I read T. A. Markus's review of Tower Block by Glendinning & Muthesius (THES, January 13) and was struck how Professor Markus managed to miss key points in the history of tower block development in the United Kingdom that would have made for a more useful review.
Although the term "architectural" is used frequently in the review it is not made clear that few tower blocks or high flats were designed by architects. Mostly imported systems of prefabricated construction erected by engineers were used. A main attraction was the elimination of architects' design fees.
Second, for many years high blocks were cheaper for local authorities to build as the central government grant was greater than for low-rise housing.
Third, both Conservative and Labour housing spokesmen Harold Macmillan and Harold Wilson continually played political ping pong with rival figures for housing "starts". All they were interested in were figures for "starts" in each quarter -- quantity not quality (design was never an issue). How the tower block solution would work socially and environmentally was not considered. It was an off-the-peg solution from Scandinavia -- Swedish systems in particular.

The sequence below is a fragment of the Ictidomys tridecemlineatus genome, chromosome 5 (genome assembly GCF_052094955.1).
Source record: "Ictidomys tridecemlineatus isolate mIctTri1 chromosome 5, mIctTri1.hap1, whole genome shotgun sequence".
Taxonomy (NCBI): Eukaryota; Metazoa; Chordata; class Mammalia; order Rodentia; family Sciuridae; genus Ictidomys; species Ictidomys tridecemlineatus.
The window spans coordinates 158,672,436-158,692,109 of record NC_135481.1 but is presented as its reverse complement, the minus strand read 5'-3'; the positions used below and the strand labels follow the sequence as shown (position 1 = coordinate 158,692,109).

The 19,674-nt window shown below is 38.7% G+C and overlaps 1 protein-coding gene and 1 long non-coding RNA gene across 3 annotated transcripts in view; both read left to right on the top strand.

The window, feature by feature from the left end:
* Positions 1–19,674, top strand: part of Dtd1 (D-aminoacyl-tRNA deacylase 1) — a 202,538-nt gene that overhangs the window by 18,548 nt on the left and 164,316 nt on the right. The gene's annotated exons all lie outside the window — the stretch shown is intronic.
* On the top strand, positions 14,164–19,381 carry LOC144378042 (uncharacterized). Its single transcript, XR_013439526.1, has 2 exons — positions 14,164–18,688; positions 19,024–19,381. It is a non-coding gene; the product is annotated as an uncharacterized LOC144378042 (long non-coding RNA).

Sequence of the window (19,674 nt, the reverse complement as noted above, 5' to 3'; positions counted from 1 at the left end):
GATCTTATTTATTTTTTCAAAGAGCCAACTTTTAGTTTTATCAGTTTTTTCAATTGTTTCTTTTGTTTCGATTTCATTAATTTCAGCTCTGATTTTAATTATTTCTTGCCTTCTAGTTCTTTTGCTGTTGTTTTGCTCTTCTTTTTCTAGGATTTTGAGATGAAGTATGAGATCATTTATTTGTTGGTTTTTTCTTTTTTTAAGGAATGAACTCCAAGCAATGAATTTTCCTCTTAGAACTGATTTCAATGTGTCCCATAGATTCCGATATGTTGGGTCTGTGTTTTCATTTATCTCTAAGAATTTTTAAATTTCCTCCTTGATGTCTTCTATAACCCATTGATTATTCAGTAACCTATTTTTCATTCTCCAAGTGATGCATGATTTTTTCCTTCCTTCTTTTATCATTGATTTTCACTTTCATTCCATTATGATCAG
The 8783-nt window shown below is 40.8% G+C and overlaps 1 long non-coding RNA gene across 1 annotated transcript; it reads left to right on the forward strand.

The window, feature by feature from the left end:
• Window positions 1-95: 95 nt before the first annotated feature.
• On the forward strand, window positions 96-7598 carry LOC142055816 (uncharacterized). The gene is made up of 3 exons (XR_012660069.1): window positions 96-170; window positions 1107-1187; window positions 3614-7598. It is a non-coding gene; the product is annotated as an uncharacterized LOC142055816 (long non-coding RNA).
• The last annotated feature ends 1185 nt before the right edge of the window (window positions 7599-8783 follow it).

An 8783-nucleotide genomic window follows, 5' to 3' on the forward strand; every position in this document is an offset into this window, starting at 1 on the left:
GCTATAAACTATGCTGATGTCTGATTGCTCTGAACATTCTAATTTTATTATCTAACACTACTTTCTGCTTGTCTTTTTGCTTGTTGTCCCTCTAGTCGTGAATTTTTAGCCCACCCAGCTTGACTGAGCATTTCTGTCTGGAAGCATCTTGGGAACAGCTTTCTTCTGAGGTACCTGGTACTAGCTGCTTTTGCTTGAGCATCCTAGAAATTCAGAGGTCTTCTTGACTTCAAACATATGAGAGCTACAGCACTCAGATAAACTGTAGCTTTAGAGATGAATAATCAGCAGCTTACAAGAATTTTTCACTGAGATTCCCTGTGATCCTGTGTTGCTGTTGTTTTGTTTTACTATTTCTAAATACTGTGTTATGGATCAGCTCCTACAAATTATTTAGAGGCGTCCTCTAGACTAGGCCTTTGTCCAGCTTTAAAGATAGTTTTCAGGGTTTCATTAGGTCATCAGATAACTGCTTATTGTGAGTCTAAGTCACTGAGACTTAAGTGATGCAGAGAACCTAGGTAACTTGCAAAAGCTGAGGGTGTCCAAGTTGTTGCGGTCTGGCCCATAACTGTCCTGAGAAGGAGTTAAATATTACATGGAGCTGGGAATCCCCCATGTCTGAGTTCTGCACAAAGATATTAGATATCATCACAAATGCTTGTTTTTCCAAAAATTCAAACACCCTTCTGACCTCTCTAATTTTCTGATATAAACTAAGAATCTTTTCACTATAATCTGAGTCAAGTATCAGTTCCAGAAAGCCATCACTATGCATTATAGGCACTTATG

The main attraction of the tower-block solution (apart from cost to an authority) was speed of erection and the rate at which things were seen to be being done.
Furthermore, the small land area required for a tower or point block enabled the legal assembly of sites by compulsory purchase much quicker than buying up streets of individual properties, some with untraceable owners.
None of these critical points is mentioned by Professor Markus. That is, he has managed to miss the key points in the story told by the authors. Also, he does not mention Ronan Point, destroyed by gas explosion and collapse in 1968. Ronan Point marks the end of the love affair with the tower block -- no more were built using industrialised patent systems, and the basis of central government finance was charged.
ROGER SMITH 96 Chelsea Cloisters London SW3